You can actually read it on their website Is a good read, is an interesting read. The PDF is free. so it’s a [00:21:00] hodgepodge of things. But what is there for all the teams, which I absolutely love, is the target, the end goal for everybody is the exact same thing, and that is something that I haven’t experienced before, depending on what team and what person within the team.
You ask. In most companies, the end goal is different, right? For sales, it’s number of dollars for engineering is the best. Engineering practices for QA is the least number of bucks, and so on and so forth. For Frame io has, has always been my experience that everybody’s pointing to the best version of the product they can build.
And I know that’s a little bit of a lip, lip might sound like a lip service, but it really truly, on a day-to-day basis, on an hour to hour basis, we’re all constantly asking ourselves what is the best product that we can build? What do our customers need? So it starts with user insights, teams where they talk to, our, our users of our product.
[00:22:00] it is a very short distance from the. The customer’s mouth to code is a very short distance. And so, and I, all the things that happen between that, like planning and, and writing briefs and, and doing your due diligence as far as, you know, all your process go. So the shorter that process can be from taking feedback and actually building something and shipping it.
that’s one of the things that has blown my mind, um, working here. And now that we are part of Adobe that has continued. and it’s part of the reason why I love going to work is we get to see the, the result of our, I, I always thought about what it would be like to work at Apple, uh, on iOS, but to wait a year to see the next version, that just seems like torture to me.
So anyway, I went all over the place with that one.
Drew Podwal: No, it, it, I, what I’m hearing is, is you’re working at my, my Next Unicorn, which is a product driven organization. Right? Like the difference between, uh, we just had somebody on last week that [00:23:00] we talked to this guy Diego, you know, he works for a product driven organization and everybody is focusing.
Delivering the best possible version of that product, um, every increment. And, and that’s, that’s a rarity, right? Like when you work in an organization where, where everybody’s pointing in the same direction and it’s at, um, at the customer through the products, right? Then, then there’s so many of these other headaches that, that Scrum and Agile are, frankly overcompensating for, right?
Like a lot of, like, we wouldn’t need a manifesto if we worked at companies that were, people centric and customer focused right through, through the products. So, um, that’s awesome. I’m
Sina Jazayeri: Yeah. And it’s easy, easy to say. It’s easy to say we’re a product, a focus company, or where you care about the user. Everybody can say that, but are you able to say no to almost everything and [00:24:00] just say yes. To not just say no to bad ideas, but say no to good ideas. Are you able to say no to so many things that you could be building?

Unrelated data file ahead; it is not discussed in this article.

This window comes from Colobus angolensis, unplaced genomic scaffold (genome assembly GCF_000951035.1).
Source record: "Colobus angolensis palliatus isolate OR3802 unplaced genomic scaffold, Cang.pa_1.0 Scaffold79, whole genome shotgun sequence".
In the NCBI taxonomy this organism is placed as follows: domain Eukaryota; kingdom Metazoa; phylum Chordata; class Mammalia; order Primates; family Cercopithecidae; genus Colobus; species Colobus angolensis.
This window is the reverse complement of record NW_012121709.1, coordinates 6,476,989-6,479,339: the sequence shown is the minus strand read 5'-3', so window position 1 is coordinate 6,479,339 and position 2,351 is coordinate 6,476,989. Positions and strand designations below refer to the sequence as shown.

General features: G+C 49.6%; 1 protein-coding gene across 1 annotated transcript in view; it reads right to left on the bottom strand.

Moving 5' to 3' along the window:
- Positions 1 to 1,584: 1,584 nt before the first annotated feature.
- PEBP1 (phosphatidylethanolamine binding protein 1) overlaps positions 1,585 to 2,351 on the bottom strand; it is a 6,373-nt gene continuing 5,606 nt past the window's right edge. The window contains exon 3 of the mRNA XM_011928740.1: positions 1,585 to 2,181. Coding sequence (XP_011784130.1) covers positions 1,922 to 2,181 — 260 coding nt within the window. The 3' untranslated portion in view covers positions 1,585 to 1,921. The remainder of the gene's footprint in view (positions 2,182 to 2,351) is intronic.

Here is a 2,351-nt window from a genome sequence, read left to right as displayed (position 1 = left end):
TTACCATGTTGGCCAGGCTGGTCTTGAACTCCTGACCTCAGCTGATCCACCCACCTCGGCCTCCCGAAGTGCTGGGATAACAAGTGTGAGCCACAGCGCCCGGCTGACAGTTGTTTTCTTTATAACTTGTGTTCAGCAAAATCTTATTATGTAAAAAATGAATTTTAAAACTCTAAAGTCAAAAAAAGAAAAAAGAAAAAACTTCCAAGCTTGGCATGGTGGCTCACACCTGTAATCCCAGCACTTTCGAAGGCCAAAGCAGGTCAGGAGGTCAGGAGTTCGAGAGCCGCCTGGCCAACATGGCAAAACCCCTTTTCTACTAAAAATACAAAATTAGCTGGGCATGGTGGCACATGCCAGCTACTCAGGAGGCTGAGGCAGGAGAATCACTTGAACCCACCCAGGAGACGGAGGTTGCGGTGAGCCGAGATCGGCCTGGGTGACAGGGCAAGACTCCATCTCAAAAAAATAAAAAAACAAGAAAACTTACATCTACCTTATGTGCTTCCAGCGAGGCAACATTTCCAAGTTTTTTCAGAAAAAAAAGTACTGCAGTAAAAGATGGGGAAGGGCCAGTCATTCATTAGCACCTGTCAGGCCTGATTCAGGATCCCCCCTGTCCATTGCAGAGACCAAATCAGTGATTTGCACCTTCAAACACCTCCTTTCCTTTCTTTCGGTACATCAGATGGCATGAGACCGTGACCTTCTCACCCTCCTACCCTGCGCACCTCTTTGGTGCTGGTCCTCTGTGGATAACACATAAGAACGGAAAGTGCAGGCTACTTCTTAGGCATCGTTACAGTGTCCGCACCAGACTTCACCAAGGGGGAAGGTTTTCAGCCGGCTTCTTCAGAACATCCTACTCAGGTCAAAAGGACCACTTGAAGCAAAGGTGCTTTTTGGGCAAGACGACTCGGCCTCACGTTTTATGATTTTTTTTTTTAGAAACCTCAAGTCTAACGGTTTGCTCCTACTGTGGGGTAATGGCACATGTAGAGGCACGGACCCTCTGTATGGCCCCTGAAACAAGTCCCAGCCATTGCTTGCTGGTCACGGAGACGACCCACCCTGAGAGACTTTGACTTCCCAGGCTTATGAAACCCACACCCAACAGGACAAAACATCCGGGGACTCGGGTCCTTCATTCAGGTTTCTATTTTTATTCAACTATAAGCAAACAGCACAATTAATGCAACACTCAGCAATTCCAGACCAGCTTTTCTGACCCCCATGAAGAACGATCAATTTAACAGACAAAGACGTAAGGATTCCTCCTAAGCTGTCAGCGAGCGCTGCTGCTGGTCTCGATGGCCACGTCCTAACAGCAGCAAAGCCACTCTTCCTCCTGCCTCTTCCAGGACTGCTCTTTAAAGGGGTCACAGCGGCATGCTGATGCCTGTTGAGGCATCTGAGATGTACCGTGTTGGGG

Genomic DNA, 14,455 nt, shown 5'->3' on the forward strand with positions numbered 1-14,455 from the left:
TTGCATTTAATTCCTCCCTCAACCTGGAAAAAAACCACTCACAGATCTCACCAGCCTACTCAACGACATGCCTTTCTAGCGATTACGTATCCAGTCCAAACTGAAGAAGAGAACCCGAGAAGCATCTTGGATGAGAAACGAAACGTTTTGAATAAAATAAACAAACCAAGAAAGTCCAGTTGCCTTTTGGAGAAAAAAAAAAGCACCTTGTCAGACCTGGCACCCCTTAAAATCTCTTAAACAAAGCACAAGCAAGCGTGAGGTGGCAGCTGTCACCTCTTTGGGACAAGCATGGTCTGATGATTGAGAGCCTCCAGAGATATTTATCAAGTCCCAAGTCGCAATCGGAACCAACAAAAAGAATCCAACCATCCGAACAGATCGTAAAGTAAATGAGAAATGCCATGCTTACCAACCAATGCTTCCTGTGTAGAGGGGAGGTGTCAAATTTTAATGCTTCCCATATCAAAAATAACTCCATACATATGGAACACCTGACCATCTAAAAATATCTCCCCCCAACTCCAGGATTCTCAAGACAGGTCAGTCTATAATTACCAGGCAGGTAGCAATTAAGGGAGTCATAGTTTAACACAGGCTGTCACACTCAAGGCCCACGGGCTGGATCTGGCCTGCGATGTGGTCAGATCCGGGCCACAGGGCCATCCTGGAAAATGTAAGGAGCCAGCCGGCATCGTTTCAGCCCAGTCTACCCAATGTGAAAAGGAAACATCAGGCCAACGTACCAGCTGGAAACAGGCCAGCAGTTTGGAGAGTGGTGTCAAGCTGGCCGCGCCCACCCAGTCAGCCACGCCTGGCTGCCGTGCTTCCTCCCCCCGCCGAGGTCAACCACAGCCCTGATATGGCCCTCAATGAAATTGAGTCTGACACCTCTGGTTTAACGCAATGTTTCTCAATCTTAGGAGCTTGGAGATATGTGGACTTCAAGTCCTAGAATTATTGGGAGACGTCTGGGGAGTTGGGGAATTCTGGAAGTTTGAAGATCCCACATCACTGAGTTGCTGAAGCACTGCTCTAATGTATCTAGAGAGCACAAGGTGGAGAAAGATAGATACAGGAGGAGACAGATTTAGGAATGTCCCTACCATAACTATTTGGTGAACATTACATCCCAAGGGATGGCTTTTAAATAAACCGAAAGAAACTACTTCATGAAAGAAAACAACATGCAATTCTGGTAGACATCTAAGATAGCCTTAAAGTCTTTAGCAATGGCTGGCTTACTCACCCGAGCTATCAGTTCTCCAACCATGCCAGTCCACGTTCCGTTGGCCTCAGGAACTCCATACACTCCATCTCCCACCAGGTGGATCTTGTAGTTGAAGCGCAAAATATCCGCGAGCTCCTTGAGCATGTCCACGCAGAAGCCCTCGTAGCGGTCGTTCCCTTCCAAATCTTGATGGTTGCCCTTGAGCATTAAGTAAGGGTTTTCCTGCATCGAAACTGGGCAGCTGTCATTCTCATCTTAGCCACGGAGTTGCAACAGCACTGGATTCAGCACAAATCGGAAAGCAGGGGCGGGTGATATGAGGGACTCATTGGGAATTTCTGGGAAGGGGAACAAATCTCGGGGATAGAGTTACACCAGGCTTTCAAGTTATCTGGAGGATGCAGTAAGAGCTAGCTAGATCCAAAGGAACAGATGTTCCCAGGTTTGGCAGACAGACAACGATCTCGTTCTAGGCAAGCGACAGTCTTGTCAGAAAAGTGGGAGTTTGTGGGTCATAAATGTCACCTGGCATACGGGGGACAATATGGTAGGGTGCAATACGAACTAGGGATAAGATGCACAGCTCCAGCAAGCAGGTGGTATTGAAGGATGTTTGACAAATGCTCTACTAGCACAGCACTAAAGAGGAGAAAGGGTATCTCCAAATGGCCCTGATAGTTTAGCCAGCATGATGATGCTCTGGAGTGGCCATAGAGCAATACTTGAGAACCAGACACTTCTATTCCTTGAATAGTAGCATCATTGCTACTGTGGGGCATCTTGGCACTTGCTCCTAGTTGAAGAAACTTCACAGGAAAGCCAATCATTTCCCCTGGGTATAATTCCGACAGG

I mean, if you take any slice of Frame io as a product for anyone who is familiar with it, if you take any corner of Frame IO as a product, you could argue that an entire company can spend five years making that slice better. So there’s so many things we could be doing. Uh, so the question is how do we say no to all these great ideas and really focus on what truly does bring value at and at the end of the day.
Um, and that’s hard. That’s very hard. But at least we’re all looking at the, at the same goalpost, right?
Drew Podwal: Well, the other quote I love is, is the measure of a great product manager or product owner is not what they say yes to building. It’s what they say no to building, right? cuz you can’t build everything and uh, and all too often, you know, like I’ve been at many companies where the product [00:25:00] manager doesn’t have the authority to say, no, that’s not what we should be building.
stuff is still chucked over the fence at them and they gotta catch it all. It’s just their job to figure out the sequence and uh, and try to cram in in as much of it as they can. So, that’s pretty awesome.
All right. So tell me, have you worked with any great ScrumMasters recently?
Sina Jazayeri: Uh, I haven’t worked with the scrum master in a long time. and that is, that’s not to say that, uh, the ceremonies and all the benefits of having someone dedicated to the process. Isn’t there, but as an individual, uh, person on a team with that title? I haven’t worked with someone like that, uh, probably since you, so it’s, it’s been a while,
Drew Podwal: Well, you know, I mean the, the end goal for any Agile coach or, you know, great scrum master is to get their teams to that level of [00:26:00] collaboration and maturity where they’re no longer needed. Right. It’s like one of those jobs where, where if you do a great job, you lose your job. You know?
So in these instances where you don’t have scrum masters, what is it like for your teams to continuously and inspect and adapt on their work and develop new ways of working with each other?